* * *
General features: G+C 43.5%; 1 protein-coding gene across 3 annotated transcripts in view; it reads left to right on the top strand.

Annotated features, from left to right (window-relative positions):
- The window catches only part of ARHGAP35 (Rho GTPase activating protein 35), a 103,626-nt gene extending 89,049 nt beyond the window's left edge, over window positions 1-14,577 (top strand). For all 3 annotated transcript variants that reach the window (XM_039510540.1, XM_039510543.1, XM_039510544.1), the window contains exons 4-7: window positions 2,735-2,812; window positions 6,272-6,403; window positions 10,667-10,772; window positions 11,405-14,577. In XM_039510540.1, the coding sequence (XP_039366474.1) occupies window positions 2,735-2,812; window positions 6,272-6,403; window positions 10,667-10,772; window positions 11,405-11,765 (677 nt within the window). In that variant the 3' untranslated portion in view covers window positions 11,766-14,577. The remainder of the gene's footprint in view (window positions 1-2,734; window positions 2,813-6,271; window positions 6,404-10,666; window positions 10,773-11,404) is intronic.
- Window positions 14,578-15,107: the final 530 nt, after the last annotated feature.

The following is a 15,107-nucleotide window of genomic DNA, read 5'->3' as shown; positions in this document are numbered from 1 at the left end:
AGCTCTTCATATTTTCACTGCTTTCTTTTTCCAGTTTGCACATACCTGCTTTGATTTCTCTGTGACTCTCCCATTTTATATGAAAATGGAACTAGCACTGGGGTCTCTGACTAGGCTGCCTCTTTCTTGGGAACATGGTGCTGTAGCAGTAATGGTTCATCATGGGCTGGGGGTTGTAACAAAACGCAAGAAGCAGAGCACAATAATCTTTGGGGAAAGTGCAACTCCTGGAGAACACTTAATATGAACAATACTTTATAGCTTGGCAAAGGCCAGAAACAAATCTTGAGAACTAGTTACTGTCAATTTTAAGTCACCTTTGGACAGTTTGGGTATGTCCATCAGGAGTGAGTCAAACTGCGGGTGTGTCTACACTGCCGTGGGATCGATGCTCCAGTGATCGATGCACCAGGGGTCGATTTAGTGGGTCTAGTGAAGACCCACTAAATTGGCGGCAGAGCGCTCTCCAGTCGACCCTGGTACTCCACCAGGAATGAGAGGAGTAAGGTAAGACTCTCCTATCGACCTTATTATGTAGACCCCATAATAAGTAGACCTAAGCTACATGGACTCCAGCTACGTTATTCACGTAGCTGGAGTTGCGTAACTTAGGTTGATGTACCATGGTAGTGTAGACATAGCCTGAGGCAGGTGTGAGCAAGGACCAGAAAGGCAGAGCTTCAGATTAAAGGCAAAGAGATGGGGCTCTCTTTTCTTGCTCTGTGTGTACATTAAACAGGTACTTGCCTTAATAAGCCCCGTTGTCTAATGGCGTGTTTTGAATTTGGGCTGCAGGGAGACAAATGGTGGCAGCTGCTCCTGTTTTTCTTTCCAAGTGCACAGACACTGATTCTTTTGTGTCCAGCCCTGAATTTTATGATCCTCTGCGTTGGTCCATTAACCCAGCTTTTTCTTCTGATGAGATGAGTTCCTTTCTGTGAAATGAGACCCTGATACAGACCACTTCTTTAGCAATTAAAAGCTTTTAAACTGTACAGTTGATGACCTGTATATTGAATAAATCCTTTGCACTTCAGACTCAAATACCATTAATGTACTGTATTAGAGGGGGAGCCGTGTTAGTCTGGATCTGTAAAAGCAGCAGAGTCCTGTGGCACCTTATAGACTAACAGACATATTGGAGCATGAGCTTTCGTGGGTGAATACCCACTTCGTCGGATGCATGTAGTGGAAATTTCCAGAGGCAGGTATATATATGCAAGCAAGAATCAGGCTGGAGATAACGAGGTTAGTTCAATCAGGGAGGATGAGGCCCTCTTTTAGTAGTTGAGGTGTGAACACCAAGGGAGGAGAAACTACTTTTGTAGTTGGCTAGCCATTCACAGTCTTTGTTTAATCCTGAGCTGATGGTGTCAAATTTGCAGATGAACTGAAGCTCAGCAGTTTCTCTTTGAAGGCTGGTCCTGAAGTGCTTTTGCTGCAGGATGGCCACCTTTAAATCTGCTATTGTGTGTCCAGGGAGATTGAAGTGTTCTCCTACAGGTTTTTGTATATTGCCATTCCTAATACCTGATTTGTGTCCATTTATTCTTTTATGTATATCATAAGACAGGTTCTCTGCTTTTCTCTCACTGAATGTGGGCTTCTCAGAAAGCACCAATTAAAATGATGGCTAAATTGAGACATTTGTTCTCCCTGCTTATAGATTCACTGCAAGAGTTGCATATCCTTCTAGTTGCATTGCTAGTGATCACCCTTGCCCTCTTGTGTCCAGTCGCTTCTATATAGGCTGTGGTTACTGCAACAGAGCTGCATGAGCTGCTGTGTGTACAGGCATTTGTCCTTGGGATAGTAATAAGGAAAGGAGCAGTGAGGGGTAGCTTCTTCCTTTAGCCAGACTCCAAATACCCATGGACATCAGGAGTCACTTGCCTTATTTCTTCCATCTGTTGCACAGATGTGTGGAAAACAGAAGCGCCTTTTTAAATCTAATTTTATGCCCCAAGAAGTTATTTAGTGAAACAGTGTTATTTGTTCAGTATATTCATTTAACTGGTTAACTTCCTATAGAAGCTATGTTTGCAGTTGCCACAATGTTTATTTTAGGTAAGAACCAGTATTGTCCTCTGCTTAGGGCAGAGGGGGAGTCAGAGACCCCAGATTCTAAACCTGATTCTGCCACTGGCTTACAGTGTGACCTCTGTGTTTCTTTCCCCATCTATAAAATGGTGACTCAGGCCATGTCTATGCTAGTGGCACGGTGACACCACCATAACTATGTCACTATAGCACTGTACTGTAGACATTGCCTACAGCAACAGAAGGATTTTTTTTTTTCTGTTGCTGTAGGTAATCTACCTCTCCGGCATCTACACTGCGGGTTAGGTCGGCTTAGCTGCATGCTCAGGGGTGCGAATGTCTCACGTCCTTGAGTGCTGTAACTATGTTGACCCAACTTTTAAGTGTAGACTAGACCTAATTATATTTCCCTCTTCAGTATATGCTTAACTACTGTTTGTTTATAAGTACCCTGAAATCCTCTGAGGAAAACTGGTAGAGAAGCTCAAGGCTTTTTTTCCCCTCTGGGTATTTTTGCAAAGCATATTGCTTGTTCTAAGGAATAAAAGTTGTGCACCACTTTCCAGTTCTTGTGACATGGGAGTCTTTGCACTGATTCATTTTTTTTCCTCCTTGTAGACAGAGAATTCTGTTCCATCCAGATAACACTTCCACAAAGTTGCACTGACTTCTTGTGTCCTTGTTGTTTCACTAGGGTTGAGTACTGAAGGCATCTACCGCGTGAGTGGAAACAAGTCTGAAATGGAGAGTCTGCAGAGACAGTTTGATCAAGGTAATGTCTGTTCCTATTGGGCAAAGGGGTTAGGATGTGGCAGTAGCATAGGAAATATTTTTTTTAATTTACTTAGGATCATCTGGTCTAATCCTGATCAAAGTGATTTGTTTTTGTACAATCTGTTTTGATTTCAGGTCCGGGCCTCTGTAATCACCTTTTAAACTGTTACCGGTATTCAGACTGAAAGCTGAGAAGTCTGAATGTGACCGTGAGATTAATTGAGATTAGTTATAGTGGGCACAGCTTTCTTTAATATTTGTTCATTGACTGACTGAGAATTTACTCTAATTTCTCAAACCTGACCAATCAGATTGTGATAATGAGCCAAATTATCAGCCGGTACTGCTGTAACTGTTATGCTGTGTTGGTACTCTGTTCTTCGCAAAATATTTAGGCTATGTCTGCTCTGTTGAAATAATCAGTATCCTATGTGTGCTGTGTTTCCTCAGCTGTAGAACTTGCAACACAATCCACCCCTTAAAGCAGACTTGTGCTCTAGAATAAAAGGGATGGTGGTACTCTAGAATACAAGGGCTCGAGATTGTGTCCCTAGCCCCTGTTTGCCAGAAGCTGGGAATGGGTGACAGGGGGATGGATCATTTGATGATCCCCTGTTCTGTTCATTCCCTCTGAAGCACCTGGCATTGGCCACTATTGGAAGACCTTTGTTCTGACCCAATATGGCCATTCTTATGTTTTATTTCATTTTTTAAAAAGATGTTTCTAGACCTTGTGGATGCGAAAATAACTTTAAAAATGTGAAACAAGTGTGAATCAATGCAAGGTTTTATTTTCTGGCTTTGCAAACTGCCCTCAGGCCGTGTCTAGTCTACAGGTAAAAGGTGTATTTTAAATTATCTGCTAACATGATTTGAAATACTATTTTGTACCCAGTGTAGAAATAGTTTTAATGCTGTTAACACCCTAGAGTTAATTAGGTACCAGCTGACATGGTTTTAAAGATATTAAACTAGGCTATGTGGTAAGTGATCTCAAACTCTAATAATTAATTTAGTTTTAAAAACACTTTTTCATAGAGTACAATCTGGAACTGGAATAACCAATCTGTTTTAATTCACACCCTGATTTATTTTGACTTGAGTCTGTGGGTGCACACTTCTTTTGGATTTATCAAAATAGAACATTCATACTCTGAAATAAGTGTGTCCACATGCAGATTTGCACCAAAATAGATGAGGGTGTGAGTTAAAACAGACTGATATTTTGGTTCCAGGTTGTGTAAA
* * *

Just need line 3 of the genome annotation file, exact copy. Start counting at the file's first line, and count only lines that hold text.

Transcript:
- The window catches only part of ARHGAP35 (Rho GTPase activating protein 35), a 103,626-nt gene extending 89,049 nt beyond the window's left edge, over window positions 1-14,577 (top strand). For all 3 annotated transcript variants that reach the window (XM_039510540.1, XM_039510543.1, XM_039510544.1), the window contains exons 4-7: window positions 2,735-2,812; window positions 6,272-6,403; window positions 10,667-10,772; window positions 11,405-14,577. In XM_039510540.1, the coding sequence (XP_039366474.1) occupies window positions 2,735-2,812; window positions 6,272-6,403; window positions 10,667-10,772; window positions 11,405-11,765 (677 nt within the window). In that variant the 3' untranslated portion in view covers window positions 11,766-14,577. The remainder of the gene's footprint in view (window positions 1-2,734; window positions 2,813-6,271; window positions 6,404-10,666; window positions 10,773-11,404) is intronic.